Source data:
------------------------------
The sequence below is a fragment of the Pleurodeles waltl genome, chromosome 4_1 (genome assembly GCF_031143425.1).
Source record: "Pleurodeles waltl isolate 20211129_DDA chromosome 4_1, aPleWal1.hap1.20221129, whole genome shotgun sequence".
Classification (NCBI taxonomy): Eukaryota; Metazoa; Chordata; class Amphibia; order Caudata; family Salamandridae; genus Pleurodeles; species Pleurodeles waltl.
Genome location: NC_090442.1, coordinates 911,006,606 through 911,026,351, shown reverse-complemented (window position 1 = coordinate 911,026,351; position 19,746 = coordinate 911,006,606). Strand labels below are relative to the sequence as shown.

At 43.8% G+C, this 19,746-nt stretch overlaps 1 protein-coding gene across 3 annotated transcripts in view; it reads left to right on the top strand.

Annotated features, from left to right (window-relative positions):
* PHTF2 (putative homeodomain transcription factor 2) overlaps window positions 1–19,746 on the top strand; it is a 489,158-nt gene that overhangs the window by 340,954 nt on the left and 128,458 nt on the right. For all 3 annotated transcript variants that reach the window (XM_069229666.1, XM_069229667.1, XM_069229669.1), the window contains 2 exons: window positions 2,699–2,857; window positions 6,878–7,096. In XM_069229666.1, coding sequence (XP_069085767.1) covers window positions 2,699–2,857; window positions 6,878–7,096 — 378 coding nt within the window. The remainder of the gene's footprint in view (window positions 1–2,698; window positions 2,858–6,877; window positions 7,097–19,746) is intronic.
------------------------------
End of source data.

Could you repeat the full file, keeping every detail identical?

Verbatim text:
The sequence below is a fragment of the Pleurodeles waltl genome, chromosome 4_1 (genome assembly GCF_031143425.1).
Source record: "Pleurodeles waltl isolate 20211129_DDA chromosome 4_1, aPleWal1.hap1.20221129, whole genome shotgun sequence".
Classification (NCBI taxonomy): Eukaryota; Metazoa; Chordata; class Amphibia; order Caudata; family Salamandridae; genus Pleurodeles; species Pleurodeles waltl.
Genome location: NC_090442.1, coordinates 911,006,606 through 911,026,351, shown reverse-complemented (window position 1 = coordinate 911,026,351; position 19,746 = coordinate 911,006,606). Strand labels below are relative to the sequence as shown.

At 43.8% G+C, this 19,746-nt stretch overlaps 1 protein-coding gene across 3 annotated transcripts in view; it reads left to right on the top strand.

Annotated features, from left to right (window-relative positions):
* PHTF2 (putative homeodomain transcription factor 2) overlaps window positions 1–19,746 on the top strand; it is a 489,158-nt gene that overhangs the window by 340,954 nt on the left and 128,458 nt on the right. For all 3 annotated transcript variants that reach the window (XM_069229666.1, XM_069229667.1, XM_069229669.1), the window contains 2 exons: window positions 2,699–2,857; window positions 6,878–7,096. In XM_069229666.1, coding sequence (XP_069085767.1) covers window positions 2,699–2,857; window positions 6,878–7,096 — 378 coding nt within the window. The remainder of the gene's footprint in view (window positions 1–2,698; window positions 2,858–6,877; window positions 7,097–19,746) is intronic.